February 3, 2022
At a unique historical moment in which we are building the global archive of the COVID-19 pandemic, there is a need to assemble and organize critical ideas that shape our relationship to the meaning and the future of archives. Many Latin American and Caribbean countries suffered from authoritarianism and state violence, genocides, and racism during the 20th and 21st centuries and have managed to preserve the memory of those experiences and maintain the collective awareness of these traumatic events in national archives. Examples include the Historical Archive of the National Police in Guatemala, the Museum of Memory and Human Rights in Chile, and the Memorial Museum in Argentina. Artists and writers have also gathered more informal, although equally sensitive, archives, such as Réquiem NN by Colombian photographer Juan Manuel Echavarría, Human Matter by Guatemalan novelist Rodrigo Rey Rosa, and, more recently, The Lost Children Archive by Mexican writer Valeria Luiselli.
In an effort to facilitate cross-disciplinary conversations about the present and future archives of recent and contemporary Latin American and Caribbean history, the Center for Latin American and Caribbean Studies has developed a lecture series entitled Archives of Silence/Archivos del silencio. As the title suggests, the series will address several critical issues related to the constitution and preservation of archives, including censorship, anonymity, sensitivity, and the materiality or immateriality of the archive itself. The series will focus on the experience of the COVID-19 pandemic in historical context, as well as concurrent phenomena that emerge in or around silence, such as the erasure of indigenous communities, domestic violence during the pandemic, and the repression of political protest throughout the Americas during this period of exception. We will also explore silenced and untold stories, such as those of Latin American deportees/returnees, members of LGBTQIA communities, the victims of police violence, and members of ethnic minorities.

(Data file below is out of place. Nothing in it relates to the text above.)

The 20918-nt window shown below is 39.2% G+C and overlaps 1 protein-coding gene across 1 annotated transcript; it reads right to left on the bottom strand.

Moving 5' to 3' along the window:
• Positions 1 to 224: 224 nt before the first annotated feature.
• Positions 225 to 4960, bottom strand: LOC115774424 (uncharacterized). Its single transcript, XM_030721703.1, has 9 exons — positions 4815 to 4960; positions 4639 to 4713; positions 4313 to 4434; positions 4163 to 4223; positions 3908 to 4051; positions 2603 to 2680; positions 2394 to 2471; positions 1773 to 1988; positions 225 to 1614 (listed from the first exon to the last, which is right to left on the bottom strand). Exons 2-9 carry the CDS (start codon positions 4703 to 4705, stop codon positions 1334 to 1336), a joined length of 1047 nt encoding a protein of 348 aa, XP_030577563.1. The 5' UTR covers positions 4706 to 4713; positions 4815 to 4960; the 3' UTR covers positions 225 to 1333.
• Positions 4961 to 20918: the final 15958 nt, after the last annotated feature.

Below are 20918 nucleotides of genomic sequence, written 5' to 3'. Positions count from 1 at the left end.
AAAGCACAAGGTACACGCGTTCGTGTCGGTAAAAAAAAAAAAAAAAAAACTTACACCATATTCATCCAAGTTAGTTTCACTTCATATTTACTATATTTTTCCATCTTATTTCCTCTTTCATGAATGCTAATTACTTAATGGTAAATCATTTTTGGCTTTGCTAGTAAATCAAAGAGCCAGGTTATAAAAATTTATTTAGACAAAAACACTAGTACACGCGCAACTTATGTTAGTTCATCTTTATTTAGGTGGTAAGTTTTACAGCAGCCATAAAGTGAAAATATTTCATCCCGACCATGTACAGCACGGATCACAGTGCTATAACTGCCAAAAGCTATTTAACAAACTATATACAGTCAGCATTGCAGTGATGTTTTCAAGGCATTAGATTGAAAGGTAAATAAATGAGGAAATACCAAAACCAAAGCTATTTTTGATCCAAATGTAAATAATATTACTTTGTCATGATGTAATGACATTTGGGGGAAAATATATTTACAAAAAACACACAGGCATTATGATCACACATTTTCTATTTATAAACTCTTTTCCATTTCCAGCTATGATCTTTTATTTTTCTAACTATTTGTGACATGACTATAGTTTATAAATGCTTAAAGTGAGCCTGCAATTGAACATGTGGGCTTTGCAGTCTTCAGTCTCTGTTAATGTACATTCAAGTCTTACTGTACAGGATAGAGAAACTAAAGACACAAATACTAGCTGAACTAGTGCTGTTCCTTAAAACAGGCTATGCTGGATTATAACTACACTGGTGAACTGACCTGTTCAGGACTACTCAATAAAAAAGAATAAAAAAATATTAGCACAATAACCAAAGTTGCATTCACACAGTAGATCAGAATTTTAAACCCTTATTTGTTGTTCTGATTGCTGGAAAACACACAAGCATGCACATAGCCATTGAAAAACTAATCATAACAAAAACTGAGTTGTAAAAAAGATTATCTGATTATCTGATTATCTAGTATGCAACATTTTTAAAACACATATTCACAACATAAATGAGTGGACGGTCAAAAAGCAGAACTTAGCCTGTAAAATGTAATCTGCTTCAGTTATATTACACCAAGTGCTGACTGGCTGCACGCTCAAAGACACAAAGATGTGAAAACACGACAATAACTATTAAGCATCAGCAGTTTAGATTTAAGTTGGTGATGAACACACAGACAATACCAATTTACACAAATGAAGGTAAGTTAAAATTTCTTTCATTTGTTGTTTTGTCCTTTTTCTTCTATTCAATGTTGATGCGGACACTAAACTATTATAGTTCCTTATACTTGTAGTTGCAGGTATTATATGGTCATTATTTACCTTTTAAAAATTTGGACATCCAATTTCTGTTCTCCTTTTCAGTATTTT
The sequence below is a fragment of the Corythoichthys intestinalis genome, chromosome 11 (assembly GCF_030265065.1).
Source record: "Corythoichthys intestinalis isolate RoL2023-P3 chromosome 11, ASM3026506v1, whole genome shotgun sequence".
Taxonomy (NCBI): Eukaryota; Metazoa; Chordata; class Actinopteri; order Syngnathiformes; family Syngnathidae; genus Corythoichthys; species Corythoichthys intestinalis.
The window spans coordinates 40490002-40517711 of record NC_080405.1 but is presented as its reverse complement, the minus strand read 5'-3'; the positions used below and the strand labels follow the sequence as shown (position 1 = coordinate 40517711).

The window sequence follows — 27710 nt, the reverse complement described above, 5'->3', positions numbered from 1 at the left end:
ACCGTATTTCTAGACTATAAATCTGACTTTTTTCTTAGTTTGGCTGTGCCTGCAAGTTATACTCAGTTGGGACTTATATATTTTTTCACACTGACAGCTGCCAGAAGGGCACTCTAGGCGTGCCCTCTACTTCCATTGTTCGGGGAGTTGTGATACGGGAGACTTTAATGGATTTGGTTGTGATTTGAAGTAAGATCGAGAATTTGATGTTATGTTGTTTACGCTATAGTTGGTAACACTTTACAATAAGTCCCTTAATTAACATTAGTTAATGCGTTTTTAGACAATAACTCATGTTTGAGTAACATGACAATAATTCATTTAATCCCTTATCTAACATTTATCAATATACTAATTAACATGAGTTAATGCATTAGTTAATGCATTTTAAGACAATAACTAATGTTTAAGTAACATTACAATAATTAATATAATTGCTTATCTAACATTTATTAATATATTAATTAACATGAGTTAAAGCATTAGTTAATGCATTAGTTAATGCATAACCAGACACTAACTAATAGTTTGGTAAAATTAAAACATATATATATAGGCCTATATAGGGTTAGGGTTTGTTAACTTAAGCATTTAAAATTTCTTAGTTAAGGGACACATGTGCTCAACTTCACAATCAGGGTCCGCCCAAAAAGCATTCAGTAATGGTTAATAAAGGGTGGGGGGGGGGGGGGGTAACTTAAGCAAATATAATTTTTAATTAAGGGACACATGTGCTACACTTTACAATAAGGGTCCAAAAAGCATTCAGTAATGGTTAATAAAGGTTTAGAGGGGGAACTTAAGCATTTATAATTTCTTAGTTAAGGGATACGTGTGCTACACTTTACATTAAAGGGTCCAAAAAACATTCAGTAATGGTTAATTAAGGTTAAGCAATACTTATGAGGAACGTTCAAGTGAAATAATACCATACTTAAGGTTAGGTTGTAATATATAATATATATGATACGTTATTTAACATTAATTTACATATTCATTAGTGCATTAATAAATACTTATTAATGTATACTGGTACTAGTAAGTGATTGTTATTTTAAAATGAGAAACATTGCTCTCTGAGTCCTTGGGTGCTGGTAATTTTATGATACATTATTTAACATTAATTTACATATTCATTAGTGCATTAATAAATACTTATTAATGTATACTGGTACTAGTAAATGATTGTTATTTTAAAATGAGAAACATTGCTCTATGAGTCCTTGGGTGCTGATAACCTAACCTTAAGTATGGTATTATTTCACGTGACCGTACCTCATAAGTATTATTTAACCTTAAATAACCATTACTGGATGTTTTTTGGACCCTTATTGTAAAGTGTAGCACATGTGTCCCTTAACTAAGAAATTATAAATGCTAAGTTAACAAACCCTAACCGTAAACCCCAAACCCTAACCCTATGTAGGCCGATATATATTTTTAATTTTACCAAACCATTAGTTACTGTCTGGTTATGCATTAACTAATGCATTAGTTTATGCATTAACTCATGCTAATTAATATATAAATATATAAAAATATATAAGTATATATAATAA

The series will feature the participation of scholars, writers, museographers, and artists (photographs, filmmakers, and podcast producers) who will engage students, faculty, and other members of the Brown community, the local and the international community around this challenging topic as it relates to Latin America and the Caribbean.
The first few lectureship events have been posted on the CLACS Events page, and information about events ocurring later in the semester will follow.
Please join us for the following virtual lectures:
Stories, Survival, Identity: The Present of Colonial Maronage, Tuesday, February 8, 2022, 5 p.m. Register here to join the webinar.
Alternative Grammars of Anti-Racism in Latin America, Wednesday, February 23, 2022, 10:00 a.m. Register here to join the webinar.
We have also scheduled the following hybrid event:
Books, Markets, and Agents: Materialities of Latin American Literature in the Early 21st Century, Tuesday, April 12, 2022, 4:00 p.m. Joukowsky Forum, Watson Institute, 111 Thayer Street. Register here for the webinar.
Please be sure to check back for updated information in the coming weeks!